Every exchange and data provider control access to data it provides to trading firms. Data consumers must be able to report and monitor who is using what data, and ensure only permissioned users get the data. However, data providers may visit a trading firm to verify how said firm is enforcing access to data? This can be quite hard to do.

This requires a platform which can talk to any permissioning system and monitor who is using what data in real-time and when the user subscribes/unsubscribes. In addition, permission changes need to take place in real-time. This information can be electronically collected and reported which can then be used as compliance evidence. In essence, what seems a complicated procedure becomes a file sharing exercise.

Resiliency and Monitoring

How do you make sure there is no single point of failure? Clustering technology is key here. Node failure doesn’t impact data flows since the cluster replicates data/configuration/sessions across nodes. If you haven’t got a clustering strategy, you should have.

How do you monitor the sheer number of disparate systems I have discussed? A monitoring API that can monitor any measurable metric is crucial, be it network, operating system, data or client/user related. And because it’s an API it should be able to integrate with any monitoring system. Integrating with any monitoring system is a challenge for financial services, which goes back to my earlier point about integration challenges.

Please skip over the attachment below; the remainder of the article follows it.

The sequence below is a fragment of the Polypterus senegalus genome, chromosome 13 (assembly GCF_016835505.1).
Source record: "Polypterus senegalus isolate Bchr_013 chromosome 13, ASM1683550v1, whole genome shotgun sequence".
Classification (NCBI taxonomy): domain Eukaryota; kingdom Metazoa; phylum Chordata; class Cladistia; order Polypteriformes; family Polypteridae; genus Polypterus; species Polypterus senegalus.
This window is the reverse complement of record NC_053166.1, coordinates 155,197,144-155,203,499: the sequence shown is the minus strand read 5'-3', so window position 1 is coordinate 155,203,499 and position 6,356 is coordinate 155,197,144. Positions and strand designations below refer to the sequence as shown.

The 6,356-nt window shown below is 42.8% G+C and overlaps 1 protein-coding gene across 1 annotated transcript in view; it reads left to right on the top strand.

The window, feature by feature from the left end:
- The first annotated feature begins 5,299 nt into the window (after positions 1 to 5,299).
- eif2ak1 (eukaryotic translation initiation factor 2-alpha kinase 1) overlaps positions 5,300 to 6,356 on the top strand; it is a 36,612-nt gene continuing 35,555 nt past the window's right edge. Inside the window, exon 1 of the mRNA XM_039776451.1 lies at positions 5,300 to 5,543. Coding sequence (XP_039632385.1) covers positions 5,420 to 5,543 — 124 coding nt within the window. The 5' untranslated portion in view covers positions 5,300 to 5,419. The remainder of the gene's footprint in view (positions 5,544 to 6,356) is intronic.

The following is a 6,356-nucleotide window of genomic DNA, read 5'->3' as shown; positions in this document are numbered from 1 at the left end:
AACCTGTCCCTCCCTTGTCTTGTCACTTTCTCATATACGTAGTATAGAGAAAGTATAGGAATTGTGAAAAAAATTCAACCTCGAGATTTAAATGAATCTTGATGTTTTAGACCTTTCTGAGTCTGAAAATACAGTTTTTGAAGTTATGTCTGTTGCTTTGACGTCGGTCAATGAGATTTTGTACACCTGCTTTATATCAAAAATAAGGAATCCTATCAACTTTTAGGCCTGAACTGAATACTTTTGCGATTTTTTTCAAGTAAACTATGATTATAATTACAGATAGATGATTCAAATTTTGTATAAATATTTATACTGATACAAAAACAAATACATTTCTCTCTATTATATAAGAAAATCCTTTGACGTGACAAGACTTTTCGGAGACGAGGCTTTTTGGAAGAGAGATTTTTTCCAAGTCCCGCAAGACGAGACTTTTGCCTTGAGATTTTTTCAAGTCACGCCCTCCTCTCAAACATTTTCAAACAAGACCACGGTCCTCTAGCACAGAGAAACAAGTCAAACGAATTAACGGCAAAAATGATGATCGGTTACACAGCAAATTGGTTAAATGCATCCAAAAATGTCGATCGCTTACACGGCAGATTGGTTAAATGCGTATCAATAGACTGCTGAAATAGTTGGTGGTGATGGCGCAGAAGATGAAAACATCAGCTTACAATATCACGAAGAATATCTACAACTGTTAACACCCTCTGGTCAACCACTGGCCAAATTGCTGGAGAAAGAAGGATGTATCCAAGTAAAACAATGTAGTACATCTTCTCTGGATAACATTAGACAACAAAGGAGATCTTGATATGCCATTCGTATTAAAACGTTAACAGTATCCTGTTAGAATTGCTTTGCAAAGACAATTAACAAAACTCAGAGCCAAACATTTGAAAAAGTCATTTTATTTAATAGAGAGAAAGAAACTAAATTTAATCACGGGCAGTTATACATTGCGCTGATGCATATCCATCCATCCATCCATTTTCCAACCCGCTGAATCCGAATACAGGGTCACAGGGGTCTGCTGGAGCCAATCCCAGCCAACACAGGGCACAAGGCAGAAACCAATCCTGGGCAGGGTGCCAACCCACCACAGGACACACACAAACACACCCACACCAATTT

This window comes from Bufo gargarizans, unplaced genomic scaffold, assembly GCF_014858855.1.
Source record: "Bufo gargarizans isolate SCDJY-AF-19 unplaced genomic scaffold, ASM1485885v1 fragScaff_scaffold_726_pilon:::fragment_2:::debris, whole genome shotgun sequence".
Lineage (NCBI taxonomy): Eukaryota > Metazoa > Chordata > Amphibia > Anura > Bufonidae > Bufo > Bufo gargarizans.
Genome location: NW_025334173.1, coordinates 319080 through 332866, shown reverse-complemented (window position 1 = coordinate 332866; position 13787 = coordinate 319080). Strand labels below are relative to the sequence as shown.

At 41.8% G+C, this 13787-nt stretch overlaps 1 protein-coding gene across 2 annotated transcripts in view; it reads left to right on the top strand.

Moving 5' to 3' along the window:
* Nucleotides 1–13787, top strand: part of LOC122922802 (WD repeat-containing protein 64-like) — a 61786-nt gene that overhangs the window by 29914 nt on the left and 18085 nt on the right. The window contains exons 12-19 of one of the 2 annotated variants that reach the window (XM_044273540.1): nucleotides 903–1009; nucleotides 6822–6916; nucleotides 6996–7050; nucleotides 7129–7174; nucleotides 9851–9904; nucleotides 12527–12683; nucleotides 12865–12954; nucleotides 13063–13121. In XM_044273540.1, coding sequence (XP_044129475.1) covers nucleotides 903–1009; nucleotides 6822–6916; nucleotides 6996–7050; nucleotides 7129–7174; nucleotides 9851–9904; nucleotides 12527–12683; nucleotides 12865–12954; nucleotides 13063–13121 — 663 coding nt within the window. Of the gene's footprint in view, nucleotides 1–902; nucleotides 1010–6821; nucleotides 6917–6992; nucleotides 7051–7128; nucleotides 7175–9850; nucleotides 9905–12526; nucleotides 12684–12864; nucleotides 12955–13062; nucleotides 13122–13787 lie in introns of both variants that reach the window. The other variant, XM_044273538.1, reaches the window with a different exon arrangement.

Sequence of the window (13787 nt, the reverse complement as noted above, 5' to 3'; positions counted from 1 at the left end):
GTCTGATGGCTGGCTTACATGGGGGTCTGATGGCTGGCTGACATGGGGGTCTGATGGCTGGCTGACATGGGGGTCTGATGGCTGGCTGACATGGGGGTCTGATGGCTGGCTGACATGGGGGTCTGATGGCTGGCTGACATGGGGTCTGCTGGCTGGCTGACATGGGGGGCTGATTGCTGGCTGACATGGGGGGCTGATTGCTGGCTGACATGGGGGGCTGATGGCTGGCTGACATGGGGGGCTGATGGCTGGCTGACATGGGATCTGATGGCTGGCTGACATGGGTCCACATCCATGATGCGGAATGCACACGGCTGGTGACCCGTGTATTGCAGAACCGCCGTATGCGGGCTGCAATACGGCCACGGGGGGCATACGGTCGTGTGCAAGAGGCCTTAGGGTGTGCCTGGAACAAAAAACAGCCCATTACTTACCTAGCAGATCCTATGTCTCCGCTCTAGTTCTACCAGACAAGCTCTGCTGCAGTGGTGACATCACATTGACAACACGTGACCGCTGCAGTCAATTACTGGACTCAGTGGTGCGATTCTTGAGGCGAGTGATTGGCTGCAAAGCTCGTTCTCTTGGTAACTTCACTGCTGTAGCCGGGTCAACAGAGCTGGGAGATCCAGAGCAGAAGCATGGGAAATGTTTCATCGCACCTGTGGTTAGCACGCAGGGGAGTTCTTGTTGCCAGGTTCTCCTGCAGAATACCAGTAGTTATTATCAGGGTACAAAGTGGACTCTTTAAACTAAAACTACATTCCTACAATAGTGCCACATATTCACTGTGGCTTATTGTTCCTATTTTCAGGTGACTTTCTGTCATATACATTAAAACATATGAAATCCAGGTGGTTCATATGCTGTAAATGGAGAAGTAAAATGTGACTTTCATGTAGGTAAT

Final Words

So that’s the here and now and some of the challenges financial institutions are trying to solve. But just looking to the future briefly, and especially in the European space, Consolidated Tape (CT) is a huge challenge. It may change regulations which creates new issues, but on the whole, I think CT is a move in the right direction.

The other main challenge is the move to the cloud which is well underway. Everyone is looking to define their strategies. How do organizations deploy a cloud agnostic approach? Nobody wants to be coupled to a particular player. Many of the issues institutions might have in their cloud deployments, I believe are touched upon in the trading stack challenges I have highlighted. The move to the cloud won’t be easy, but taking the best practice approach I have outlined will certainly help.